Colorado Gov. John Hickenlooper signed a bill on Wednesday to set up a marketplace for individuals and small businesses to buy health insurance, making it the eighth state to voluntarily set up the exchanges since President Obama signed the 2010 health care law.
The new law would establish an Internet-based market where consumers could negotiate coverage plans and premiums with insurance providers. The exchange would be governed by a board of nine members, with up to four members representing the insurance industry. The governor began his search for board members almost a month before he signed the bill.
“This legislation moves Colorado forward with one voice,” Hickenlooper said in a written statement. “The health exchange will allow individuals and small businesses to choose among easy-to-compare affordable health care options. It will give Coloradans more control, quality choices, and better protections when buying insurance.”
The exchange will run independently of the health agencies within the state and will initially be funded by gifts, grants, and donations, according to Hickenlooper.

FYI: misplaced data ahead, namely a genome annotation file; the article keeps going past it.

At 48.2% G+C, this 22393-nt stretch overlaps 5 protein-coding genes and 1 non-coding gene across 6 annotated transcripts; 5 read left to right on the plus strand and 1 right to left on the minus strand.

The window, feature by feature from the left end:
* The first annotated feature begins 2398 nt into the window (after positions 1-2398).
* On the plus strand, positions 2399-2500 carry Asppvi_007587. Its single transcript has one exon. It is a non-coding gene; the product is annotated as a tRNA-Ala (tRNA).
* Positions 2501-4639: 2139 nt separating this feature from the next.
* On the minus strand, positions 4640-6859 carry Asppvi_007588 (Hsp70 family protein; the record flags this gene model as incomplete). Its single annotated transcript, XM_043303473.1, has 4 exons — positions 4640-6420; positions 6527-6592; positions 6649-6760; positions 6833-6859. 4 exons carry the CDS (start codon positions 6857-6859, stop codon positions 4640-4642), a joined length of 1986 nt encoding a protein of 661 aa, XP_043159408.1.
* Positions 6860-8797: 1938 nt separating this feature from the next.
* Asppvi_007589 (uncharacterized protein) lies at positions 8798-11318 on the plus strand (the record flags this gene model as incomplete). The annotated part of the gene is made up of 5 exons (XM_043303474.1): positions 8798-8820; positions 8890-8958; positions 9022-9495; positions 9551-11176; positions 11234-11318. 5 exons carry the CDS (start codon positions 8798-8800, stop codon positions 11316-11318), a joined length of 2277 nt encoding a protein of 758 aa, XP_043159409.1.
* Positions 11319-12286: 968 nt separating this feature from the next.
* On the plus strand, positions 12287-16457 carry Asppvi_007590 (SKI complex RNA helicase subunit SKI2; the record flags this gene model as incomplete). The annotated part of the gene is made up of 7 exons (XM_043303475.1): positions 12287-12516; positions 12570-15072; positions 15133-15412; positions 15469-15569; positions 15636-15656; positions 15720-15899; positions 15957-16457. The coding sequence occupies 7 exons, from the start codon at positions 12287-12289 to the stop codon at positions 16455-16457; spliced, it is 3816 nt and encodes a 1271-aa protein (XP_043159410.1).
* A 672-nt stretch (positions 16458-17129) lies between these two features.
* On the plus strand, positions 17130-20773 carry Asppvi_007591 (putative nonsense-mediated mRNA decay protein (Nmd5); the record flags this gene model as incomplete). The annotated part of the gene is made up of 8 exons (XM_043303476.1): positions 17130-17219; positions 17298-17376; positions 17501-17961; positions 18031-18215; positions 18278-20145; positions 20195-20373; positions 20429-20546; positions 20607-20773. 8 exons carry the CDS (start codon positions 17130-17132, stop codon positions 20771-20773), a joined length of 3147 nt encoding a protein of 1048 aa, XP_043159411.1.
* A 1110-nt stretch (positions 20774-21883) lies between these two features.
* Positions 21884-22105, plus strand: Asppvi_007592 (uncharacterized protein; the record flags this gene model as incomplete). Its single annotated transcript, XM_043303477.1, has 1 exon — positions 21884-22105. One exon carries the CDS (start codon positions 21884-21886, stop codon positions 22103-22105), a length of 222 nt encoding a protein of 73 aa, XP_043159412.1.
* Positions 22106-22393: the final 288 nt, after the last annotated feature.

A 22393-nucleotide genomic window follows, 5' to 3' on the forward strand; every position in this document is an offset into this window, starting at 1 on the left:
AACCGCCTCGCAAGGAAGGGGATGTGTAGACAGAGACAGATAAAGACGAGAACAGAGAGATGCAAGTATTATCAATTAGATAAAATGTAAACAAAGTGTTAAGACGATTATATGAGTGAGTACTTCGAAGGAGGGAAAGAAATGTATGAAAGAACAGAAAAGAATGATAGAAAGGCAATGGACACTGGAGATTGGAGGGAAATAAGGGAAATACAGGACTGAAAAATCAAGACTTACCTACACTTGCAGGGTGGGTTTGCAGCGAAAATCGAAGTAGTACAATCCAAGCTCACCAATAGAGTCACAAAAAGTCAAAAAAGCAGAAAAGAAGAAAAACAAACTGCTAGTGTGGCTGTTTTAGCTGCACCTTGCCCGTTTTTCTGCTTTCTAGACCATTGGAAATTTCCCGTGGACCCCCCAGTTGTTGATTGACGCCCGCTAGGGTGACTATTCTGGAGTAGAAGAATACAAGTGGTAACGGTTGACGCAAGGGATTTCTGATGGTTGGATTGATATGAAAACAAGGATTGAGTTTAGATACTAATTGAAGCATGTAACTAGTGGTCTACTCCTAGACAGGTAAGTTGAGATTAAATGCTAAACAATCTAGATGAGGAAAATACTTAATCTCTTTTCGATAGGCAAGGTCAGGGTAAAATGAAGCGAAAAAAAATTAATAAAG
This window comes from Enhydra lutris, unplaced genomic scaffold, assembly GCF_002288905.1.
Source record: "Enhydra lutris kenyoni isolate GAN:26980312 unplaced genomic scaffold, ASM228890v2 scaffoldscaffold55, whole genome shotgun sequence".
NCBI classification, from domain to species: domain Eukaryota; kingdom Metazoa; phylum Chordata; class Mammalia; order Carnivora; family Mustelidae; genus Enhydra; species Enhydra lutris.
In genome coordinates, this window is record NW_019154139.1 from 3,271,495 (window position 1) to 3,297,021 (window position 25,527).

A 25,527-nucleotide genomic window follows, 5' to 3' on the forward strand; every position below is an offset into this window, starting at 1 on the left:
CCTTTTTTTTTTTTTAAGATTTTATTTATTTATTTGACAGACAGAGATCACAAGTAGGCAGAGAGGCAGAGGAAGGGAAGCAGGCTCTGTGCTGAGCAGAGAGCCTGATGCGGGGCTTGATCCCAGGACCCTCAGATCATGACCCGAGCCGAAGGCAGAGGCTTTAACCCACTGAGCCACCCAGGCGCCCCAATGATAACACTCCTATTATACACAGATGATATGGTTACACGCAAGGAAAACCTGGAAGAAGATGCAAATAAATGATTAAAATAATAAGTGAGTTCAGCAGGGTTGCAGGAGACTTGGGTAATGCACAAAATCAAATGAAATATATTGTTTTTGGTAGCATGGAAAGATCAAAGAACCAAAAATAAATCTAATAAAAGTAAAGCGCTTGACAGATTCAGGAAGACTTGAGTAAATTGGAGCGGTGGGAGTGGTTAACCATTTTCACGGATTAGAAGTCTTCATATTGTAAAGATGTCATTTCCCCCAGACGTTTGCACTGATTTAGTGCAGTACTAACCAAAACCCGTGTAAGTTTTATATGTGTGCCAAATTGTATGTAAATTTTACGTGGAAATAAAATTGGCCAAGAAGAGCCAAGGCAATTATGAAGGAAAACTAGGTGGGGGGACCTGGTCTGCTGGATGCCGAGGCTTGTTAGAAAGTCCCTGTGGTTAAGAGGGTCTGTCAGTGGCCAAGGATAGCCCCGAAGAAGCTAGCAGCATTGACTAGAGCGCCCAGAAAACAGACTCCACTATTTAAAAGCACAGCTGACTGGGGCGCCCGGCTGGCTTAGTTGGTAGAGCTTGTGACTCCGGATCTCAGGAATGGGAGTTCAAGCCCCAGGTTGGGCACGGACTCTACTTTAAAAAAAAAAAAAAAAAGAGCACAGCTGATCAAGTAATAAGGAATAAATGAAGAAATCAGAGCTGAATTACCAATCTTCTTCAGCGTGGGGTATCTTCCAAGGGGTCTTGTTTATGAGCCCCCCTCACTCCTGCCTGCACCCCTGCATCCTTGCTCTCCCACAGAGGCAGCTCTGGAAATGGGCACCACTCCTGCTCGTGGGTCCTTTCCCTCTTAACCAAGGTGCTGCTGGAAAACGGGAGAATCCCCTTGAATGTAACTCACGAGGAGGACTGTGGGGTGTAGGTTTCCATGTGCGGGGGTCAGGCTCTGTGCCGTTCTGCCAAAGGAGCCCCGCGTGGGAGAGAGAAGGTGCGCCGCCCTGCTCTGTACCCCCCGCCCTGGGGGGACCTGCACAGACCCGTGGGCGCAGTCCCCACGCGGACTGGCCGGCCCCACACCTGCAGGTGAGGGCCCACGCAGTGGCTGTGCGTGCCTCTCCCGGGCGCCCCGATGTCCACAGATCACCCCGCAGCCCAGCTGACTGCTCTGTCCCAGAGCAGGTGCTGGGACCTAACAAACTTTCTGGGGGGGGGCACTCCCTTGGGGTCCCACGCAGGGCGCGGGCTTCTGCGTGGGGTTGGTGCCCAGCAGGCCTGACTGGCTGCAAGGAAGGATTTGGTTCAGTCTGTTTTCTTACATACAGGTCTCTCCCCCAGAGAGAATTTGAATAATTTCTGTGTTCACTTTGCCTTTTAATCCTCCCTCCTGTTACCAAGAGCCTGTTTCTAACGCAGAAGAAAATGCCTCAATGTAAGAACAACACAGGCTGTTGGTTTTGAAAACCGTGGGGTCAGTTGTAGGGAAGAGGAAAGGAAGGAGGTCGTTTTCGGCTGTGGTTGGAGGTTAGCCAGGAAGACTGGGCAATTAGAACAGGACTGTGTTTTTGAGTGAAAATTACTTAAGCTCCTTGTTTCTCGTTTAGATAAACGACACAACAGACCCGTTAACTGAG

Details about what kind of insurance plans will be included in the exchange were not defined. The Health and Human Services Department is writing guidelines for the exchanges, but has not made the ideas public.
“SB 200 gives Colorado the ability to focus on what is important to Colorado in the design and implementation of health benefits exchanges,” said Republican House Majority Leader Amy Stephens, a co-sponsor of the measure.
No Republicans in the Senate voted in favor of the bill. Tea Party members in the state plan to launch primary challenges against Stephens and other Republicans in the House who voted for the measure.
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